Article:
Thursday 16 October 2008
The Portman Group, who are funded by multi-national alcoholic drink producers and make up the industry guidlines for alcoholic drink sales, have finally gone bonkers with their attack on a beer named after a Viking King. Rather than go after a multi-national who funds them and makes a lager commonly known as "wife beater", the Portman Group have decided to attack an award-winning beer called Skull Splitter made by the Orkney brewery as the name "implied violence". I'm pretty sure that when some chav goes into the supermarket for his daily 10 cans of super strength lager at 20p a can or whatever the chain is flogging it out at this week, their choice of drink is going to depend on whether or not the beer is named after a Viking. Skull Splitter has be brewed for at least 17 years, as Brew Wales can remember buying bottles of it from the Beer Shop in Pitfield Street in London when he lived there. It was a fantastic beer then and has gone on to win many CAMRA awards since.
Where will this end? Brains SA is commonly known as "Skull Attack", so that obviously implies violence. Gwynt Y Ddraig cider produce a cider called "Barnstormer" which may well encourage pilots to engage in low-level flying!
Bent Bike Cider, made in Monmouthshire, well with a name like that it could be construed as encouraging people to ride bikes after drinking their cider.
And as for Toloja Cider with their Drunk Dewi - obviously encouraging Dragons who may be underage to drink.
Luckily in the midst of this rubbish being churned out by the Portman Group, Alistair Carmichael, the MP for Orkney and Shetland, has tabled a Commons motion calling for a complaint against Orkney Brewery's 8.5 per cent ABV Skull Splitter ale to be rejected.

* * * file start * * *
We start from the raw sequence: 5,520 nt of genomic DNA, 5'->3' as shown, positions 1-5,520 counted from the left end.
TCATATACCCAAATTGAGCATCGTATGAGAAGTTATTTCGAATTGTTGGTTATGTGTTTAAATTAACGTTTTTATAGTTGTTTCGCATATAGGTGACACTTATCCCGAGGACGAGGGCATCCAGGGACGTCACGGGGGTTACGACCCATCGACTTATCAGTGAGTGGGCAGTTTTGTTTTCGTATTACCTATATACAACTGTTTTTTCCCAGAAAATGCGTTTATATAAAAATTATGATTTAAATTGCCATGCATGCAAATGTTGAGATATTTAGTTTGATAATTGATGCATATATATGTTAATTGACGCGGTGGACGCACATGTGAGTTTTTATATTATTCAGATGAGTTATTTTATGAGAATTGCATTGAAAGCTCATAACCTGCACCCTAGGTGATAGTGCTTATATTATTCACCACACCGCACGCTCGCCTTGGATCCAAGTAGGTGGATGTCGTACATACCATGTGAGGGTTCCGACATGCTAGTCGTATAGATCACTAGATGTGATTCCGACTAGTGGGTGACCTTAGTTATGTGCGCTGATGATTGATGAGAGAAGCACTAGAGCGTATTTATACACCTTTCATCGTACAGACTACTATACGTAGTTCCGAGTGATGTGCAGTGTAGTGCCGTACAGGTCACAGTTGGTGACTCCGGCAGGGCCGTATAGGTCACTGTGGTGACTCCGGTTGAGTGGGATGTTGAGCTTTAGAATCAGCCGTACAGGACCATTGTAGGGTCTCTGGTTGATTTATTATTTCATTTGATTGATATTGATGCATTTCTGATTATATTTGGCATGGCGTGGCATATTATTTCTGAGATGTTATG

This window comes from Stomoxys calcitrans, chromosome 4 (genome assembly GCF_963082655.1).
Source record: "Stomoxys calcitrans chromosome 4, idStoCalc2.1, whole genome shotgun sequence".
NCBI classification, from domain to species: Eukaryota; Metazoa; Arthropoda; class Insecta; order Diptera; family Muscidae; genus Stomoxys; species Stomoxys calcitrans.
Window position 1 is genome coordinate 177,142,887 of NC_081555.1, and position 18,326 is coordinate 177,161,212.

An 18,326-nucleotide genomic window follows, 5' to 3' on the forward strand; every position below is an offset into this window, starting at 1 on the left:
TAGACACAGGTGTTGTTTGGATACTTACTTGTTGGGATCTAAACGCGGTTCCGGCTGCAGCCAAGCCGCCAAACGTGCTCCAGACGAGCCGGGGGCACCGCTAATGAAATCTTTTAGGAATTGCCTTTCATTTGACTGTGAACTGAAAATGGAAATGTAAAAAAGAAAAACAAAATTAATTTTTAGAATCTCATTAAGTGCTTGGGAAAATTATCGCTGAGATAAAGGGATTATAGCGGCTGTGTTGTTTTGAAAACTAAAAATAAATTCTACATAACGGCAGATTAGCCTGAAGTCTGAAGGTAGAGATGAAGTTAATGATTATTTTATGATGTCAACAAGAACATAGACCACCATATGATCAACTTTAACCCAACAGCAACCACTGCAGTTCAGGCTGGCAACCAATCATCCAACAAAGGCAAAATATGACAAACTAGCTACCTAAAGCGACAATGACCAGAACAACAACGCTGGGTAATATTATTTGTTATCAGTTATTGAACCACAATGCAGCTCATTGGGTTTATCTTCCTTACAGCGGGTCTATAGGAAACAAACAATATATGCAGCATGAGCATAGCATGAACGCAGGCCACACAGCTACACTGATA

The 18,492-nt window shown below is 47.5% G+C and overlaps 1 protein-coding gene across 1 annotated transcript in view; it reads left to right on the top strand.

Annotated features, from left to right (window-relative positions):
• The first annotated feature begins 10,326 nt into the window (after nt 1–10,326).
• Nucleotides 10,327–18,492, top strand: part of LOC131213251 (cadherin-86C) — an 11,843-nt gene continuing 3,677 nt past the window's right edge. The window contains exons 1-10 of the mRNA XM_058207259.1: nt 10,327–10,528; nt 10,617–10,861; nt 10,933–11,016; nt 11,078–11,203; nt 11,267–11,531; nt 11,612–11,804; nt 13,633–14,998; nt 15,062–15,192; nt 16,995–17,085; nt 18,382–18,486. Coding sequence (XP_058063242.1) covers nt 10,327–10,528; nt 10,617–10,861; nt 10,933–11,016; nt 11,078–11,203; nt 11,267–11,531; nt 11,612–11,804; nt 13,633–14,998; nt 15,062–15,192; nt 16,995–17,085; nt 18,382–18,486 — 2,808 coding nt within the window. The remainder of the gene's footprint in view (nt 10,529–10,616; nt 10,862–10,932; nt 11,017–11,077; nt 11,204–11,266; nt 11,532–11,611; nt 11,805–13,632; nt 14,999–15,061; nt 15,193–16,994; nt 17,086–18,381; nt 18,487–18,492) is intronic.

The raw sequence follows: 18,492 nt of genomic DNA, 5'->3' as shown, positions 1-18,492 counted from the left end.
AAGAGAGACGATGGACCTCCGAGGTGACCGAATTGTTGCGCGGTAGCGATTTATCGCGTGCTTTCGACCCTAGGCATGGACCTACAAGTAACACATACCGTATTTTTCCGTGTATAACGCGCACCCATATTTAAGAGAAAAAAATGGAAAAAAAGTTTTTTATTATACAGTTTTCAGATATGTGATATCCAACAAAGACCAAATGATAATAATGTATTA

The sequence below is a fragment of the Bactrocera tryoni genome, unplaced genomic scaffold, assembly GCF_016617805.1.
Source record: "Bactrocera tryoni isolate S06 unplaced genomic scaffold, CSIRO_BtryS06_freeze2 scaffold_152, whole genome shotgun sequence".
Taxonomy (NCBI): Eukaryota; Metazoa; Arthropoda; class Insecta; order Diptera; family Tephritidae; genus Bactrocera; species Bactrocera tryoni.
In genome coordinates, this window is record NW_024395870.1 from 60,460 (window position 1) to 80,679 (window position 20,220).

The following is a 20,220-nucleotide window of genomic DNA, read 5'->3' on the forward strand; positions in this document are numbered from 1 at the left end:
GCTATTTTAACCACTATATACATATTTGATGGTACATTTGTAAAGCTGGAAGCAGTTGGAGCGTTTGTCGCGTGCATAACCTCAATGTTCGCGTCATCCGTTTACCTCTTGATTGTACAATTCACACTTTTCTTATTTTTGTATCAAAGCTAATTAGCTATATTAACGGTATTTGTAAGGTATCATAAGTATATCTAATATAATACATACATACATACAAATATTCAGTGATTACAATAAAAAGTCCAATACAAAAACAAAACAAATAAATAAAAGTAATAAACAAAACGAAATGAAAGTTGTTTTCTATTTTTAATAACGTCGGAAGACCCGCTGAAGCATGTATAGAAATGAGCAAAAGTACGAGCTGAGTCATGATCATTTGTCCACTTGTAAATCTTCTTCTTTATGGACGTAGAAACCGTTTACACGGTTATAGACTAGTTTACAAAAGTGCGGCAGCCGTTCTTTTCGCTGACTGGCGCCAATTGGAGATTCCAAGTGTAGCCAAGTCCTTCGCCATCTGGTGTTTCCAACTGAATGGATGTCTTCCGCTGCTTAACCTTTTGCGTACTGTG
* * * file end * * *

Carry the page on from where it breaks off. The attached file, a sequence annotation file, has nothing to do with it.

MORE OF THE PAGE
SKULL SPLITTER ALE
That this House notes with amazement that the Portman Group is considering a complaint against the name of the Orkney Brewery's Skull Splitter beer, a complaint that claims that the name could imply violence and that its Viking branded bottles have an aggressive theme; recognises that the name would be inappropriate if it were applied to a low price high alcohol content drink aimed at young drinkers; considers that Skull Splitter is not such a drink, but is instead a high quality premium beer, not sold in supermarkets, a past Champion Winter Ale of Britain, which is targeted at and bought by discerning drinkers who appreciate its quality and who drink it responsibly; further recognises the beer is named after Thorfinn Hausakluif, the seventh Viking Earl of Orkney nicknamed skull splitter; believes that the name is an entirely appropriate name for a beer brewed in Orkney with its strong Viking heritage; further believes that to lose the use of the name would be a serious setback to the brewery, undoing years of good work building a market share for Skull Splitter among connoisseurs of good beer; and calls on the Portman Group to reject the complaint.
So well done then to Alistair Carmichael MP for supporting his local brewery and telling the Portman Group to finally get some common sense.